Living with Debt: How to Limit the Risks of Sovereign Finance, Economic and Social Progress in Latin America, 2007 Report

Living with Debt: How to Limit the Risks of Sovereign Finance, Economic and Social Progress in Latin America, 2007 Report

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Product Details

ISBN-13: 9781597820332
Publisher: Inter-American Development Bank
Publication date: 03/28/2007
Series: David Rockefeller/Inter-American Development Bank Development in the Americas Series
Pages: 326
Product dimensions: 8.84(w) x 6.84(h) x 0.73(d)

About the Author

The Inter-American Development Bank is the main source of multilateral financing for economic, social, and institutional development projects as well as trade and regional integration programs in Latin America and the Caribbean.

Table of Contents

Preface

Acknowledgments

Executive Summary

Part I: Stylized Facts

1. Introduction

2. Public Debt in Latin America and around the World

3. How Does Debt Grow?

Part II: International Borrowing

4. History of Sovereign Debt in Latin America

5. The International Emerging Bond Market Today

6. The Role of Multilateral Lending

Part III: The Domestic Market

7. The Dawn of the Domestic Bond Market

8. Institutional Investors and the Domestic Debt Market

Part IV: Debt and the Economy

9. The Political Economy of Debt

10. Debt and Development

11. Fiscal Sustainability in Latin America: Old and New Approaches

12. The Costs of Default

Part V: Towards Safer Debt

13. The Risks of Sovereign Finance

14. Lowering the Risks of Sovereign Finance

Appendix: Public Debt in Latin America and the Caribbean—Country Profiles

References

What People are Saying About This

This report advances the modern thinking about sovereign debt and public asset management. Traditional analysis of public debt vulnerability focuses on the level of debt and, at best, on the currency composition and maturity structure of that debt. The modern view puts risk management at the center of the analysis. It follows from this analysis that there is a need for more sophisticated contingencies and insurance arrangements. The report facilitates the road toward implementation of the new strategy, not only through informed advocacy, but also by highlighting practical obstacles and ways around them. It is a tour de force.

Enrique Mendoza

The report provides a comprehensive analysis of both the challenges that public debt poses for developing economies and a rich set of new ideas aimed at addressing them. An adaptation of Vito Tanzi's famous quote on taxation is an excellent way to summarize the main lesson of this document: discussions of public debt in developing countries are not about the pursuit of the optimal but about the art of the possible. This report shows that indeed this is a fine art.
Enrique Mendoza, Professor of International Economics and Finance, University of Maryland, College Park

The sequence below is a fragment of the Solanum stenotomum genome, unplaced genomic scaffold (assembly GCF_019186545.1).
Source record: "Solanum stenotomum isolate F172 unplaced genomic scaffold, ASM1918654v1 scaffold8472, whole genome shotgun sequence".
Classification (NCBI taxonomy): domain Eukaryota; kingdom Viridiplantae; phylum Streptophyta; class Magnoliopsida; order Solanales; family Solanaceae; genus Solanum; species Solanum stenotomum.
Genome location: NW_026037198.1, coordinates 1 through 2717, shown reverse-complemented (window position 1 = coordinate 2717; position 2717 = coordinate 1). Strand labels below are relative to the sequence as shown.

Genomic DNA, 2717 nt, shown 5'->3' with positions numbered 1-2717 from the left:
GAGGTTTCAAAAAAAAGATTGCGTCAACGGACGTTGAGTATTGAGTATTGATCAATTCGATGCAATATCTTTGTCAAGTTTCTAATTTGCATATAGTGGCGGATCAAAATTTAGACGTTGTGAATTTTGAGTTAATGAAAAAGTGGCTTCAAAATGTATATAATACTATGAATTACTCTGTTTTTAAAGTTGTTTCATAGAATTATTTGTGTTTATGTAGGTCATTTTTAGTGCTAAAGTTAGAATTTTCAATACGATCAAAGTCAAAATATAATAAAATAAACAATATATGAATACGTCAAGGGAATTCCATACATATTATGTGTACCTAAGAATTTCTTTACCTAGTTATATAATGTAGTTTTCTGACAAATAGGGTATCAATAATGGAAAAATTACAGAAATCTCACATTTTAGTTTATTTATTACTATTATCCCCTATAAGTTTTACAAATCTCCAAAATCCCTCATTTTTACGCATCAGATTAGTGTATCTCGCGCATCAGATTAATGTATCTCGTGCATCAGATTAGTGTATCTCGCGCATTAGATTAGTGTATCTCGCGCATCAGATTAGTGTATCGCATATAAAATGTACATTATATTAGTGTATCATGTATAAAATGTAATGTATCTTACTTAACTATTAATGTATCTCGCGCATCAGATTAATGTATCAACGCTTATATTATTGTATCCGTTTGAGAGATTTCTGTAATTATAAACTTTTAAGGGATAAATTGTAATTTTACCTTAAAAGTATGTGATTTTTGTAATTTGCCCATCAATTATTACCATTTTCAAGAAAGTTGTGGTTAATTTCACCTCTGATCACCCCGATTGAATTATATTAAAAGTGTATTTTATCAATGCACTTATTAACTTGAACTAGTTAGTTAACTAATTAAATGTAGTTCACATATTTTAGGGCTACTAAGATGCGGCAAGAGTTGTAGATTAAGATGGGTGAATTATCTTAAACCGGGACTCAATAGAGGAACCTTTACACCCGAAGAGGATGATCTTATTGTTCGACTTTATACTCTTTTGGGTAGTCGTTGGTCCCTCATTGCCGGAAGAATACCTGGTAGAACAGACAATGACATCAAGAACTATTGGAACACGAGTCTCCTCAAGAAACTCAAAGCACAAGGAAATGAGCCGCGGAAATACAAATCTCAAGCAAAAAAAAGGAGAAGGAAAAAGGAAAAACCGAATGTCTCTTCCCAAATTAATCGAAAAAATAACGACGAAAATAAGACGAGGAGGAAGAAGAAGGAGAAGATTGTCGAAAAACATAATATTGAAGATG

Daniel Cohen

Everything you wanted to know about sovereign debt but were afraid to ask: When, how, does debt become unmanageable? What is the true cost of default? Why is Latin America debt crisis prone? How far can countries go in using derivatives, contingent debt or local currency bonds? What role can international financial institutions play in implementing new insurance schemes? For all those who believe, with the authors, that tranquil times are the best to discuss and introduce new ideas that can prevent the next crisis: reading this report is a must.
Daniel Cohen, Professor of Economics, Ecole Normale Superieure, Paris

Ricardo J. Caballero

This report advances the modern thinking about sovereign debt and public asset management. Traditional analysis of public debt vulnerability focuses on the level of debt and, at best, on the currency composition and maturity structure of that debt. The modern view puts risk management at the center of the analysis. It follows from this analysis that there is a need for more sophisticated contingencies and insurance arrangements. The report facilitates the road toward implementation of the new strategy, not only through informed advocacy, but also by highlighting practical obstacles and ways around them. It is a tour de force.
Ricardo J. Caballero, Ford International Professor of Economics, MIT

Marcus Miller

Here we have an invaluable primer of lessons from Latin America on living with debt to make life in emerging markets less risky in times to come. Key issues are examined with professional panache: whether "ability" or "willingness to pay" accounts for default; what factors explain debt volatility and how to manage them; how international financial institutions can help mitigate capital market crises of the twenty-first century. A must-read for policymakers and aficionados of debt and development everywhere.
Marcus Miller, Professor of Economics, University of Warwick, UK

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